I thought the answer would be in Pub 17 but it refers you to Pub 550.
Liquidating distributions, sometimes called liquidating dividends, are distributions you receive
during a partial or complete liquidation of a corporation. These distributions are, at least in
part, one form of a return of capital. They may
be paid in one or more installments. You will receive Form 1099-DIV from the corporation
showing you the amount of the liquidating distribution in box 8 or 9.
Any liquidating distribution you receive is not
taxable to you until you have recovered the basis of your stock. After the basis of your stock
has been reduced to zero, you must report the
liquidating distribution as a capital gain.
Whether you report the gain as a long-term or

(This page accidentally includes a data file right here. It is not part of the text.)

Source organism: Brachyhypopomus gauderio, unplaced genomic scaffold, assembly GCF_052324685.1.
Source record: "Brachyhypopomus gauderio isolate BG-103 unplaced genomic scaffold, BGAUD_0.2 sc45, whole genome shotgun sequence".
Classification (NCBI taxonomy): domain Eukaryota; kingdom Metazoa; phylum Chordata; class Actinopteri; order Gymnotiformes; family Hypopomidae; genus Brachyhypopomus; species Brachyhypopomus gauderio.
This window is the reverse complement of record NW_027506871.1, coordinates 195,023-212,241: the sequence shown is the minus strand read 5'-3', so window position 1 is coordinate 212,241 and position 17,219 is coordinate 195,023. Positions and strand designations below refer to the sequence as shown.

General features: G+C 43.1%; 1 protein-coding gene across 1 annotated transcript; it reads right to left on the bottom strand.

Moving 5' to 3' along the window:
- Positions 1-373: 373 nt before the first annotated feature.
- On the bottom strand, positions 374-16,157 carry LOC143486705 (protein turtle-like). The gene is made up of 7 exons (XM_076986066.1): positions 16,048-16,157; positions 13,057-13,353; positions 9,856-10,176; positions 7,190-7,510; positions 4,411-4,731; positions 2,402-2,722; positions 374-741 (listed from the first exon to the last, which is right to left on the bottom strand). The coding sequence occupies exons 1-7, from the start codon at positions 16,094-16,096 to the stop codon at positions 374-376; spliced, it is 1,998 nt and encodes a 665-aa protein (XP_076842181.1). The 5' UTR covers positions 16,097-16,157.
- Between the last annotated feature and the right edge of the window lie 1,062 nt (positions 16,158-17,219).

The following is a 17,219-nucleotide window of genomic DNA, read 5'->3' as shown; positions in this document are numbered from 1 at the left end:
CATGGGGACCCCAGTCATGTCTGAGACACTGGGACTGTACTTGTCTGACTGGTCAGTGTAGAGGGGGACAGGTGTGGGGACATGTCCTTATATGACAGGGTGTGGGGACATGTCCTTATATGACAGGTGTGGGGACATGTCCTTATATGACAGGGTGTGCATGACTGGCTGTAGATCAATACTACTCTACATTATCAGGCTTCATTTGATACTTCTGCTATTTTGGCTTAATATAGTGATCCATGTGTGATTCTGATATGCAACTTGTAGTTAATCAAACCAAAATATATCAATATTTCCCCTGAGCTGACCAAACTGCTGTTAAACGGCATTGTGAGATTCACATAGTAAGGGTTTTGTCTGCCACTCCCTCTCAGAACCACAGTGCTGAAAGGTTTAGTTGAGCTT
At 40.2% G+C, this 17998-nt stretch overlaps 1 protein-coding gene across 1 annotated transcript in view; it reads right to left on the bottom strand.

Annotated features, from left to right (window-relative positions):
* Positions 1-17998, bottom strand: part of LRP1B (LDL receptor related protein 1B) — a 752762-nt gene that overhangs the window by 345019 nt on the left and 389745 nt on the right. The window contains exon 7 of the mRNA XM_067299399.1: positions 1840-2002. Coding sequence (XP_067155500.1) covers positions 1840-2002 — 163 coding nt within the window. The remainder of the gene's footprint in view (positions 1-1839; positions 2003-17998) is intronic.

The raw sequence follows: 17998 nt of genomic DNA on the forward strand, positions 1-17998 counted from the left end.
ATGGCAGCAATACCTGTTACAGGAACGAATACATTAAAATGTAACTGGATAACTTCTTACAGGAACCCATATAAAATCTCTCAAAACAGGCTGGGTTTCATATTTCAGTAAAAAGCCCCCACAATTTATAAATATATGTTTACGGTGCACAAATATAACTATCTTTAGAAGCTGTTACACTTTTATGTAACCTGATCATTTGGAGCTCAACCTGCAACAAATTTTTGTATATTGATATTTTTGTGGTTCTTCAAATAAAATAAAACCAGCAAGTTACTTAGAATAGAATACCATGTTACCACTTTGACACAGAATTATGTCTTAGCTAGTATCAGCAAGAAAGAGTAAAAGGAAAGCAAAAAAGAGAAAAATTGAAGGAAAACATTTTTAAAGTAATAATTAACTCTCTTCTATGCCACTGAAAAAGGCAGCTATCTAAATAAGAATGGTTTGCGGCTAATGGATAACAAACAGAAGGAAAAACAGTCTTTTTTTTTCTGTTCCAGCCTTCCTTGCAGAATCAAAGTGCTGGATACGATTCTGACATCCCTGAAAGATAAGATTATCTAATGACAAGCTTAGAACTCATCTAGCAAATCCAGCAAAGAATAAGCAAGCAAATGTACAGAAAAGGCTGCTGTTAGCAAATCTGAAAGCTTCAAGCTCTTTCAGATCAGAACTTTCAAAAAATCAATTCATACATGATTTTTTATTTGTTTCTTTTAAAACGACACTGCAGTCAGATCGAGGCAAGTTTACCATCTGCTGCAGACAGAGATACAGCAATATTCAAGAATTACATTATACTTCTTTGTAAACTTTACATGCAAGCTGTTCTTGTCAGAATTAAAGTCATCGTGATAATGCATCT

short-term capital gain depends on how long
you have held the stock
I think since I wrote that last reply, I found out some more about this subject. I had a couple clients who received substantial CLD's from the same stock -- Altaba. Funny thing is, they also received them in 2019, and I'm not sure I reported them correctly. Turns out Altaba is what Yahoo turned into, after all they had left was some Alibaba stock that the predecessor AOL's CEO had thought might be a good idea. (I might have this history wrong.) Anyway, most investors probably recovered their basis, and then some, in 2019; by 2020 it was all LTCG. On Schwab 1099's, no explanation was given. On Merrill Lynch 1099's, the proceeds also showed up on the 1099-B sales reports, with basis (at least for one client) shown as zero.